Sending my money to improve the site of the Big Pig Jig because there was money left over isn’t conservative. I’ll give credit to the house leadership for getting to the right place on this one, but Speaker Richardson’s words in his hasty press release will come back to bite him.

  14. LongTimeListener says:


    I think we agree more than we disagree here. As long as government taxes and spends, they are prioritizing and making decisions about how and where to spend money. I would always prefer tax cuts, but sometimes (like, for instance, this session) if you have a Governor who seems to hate tax cuts, I’d rather that money come back to local projects than support new or more state level government programs. Perhaps that is a more artful way to make my point.

  15. jsm says:

    As a fiscal conservative, I still don’t understand why “conservatives” are upset about not getting a tax rebate. The cost of sending the rebate to the people would have made the average check insignificant–about enough for dinner at Longhorn.

    Instead, what bothers me is that a $142 million tax cut (or more) was not reflected in the ’08 budget.

  16. Icarus says:


    Agree that we’re mostly in agreement.

    Personally, I’d rather have the money in State Reserves, because the money given to local projects is usually distributed based on Senators/Reps leadership positions, not local need. Given that our reserves are below average, and most likely heading back into slow growth or recession in the next 18 months, I think the need for reserves is real, but I digress.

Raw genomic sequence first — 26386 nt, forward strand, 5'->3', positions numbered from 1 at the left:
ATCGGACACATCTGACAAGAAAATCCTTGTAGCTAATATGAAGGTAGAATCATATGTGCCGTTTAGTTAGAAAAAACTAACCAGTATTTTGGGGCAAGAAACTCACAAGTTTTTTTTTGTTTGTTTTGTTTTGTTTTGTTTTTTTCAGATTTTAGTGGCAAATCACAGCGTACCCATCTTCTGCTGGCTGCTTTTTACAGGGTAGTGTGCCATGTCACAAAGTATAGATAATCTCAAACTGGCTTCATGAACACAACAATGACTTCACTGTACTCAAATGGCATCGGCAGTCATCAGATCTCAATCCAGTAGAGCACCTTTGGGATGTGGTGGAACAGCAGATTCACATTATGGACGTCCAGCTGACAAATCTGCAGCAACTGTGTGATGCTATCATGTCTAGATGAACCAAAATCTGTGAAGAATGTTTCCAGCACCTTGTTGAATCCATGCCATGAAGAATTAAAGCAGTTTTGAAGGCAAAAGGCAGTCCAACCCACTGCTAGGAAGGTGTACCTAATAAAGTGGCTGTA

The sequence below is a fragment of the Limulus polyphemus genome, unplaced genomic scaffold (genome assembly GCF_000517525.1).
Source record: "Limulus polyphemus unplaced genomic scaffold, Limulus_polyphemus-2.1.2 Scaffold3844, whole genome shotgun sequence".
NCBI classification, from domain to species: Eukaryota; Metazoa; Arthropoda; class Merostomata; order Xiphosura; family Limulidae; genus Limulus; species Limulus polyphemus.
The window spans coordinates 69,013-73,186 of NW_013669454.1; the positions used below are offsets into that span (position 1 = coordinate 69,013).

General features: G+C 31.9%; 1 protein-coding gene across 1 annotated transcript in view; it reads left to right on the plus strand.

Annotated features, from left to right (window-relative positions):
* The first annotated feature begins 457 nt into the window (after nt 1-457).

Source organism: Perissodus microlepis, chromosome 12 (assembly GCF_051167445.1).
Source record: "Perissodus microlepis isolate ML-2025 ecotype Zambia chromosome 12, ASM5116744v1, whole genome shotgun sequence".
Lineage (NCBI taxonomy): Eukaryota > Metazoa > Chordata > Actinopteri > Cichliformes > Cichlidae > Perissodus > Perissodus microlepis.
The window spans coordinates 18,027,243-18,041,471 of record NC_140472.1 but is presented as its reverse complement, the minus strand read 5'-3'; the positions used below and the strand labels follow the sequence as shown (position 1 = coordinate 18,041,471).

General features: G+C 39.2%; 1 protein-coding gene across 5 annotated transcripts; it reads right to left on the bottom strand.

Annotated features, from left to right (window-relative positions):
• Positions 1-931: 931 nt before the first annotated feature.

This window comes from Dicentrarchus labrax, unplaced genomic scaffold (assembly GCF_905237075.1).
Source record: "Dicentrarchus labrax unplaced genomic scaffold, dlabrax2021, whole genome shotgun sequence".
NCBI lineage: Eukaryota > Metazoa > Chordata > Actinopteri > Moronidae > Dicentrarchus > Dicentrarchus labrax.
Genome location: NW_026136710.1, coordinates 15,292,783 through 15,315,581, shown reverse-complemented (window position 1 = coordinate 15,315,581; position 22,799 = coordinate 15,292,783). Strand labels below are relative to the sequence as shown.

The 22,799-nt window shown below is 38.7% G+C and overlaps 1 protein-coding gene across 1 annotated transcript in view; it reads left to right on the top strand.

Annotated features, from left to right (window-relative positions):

I think a lot of posters here are siding with either Cagle or Richardson. Given they’re likely adversaries in 2010, that’s natural. But the majority of the blame here has to be placed at Sonny’s feet. Knowing that he was beginning his lame duck term, he sat back and did NOTHING.

    For 38 days of a 40 day session, the Governor wouldn’t give his opinion on anything. (Unless you count his call in to an Atlanta top40 station about Sunday Sales, which he later confused everyone by saying it was a joke. ???)

    The Governor spent the last two days throwing a temper tantrum any 3 year old would be proud of. By going AWOL, then refusing to deal with the power vacuum he created, this is the Governor’s mess. Richardson and Cagle would both be better served, and better serve the people of Georgia, if they would figure out how they can work together for the next three years.

  17. Tommy_a2b says:

    Josh, perception is reality. If Perdue is against Tax cuts then he is really Liberal.

    TABOR (Tax Payers Bill of Rights) madates sending all surpluss back to the citizenry (sp?) every legislative session. Add up enough little checks and it makes a difference.

    In all reality I am with you. No need to send it back to me if used properly. I guess all the people in South GA (forest fire area) need it more than I do right now. Yes I know the money is going to surplus.

  18. bowersville says:

    If Porky Perdue is a liberal, what is the Senate?

    Aren’t they the chosen ones to vouch for PORK for their district so that Perdue will not line item veto it from the fiscal 08 budget?

    It was reported here and else where that Perdue was going to line item veto the 08 budget and remove project money unless the Senate vouched for them specifically.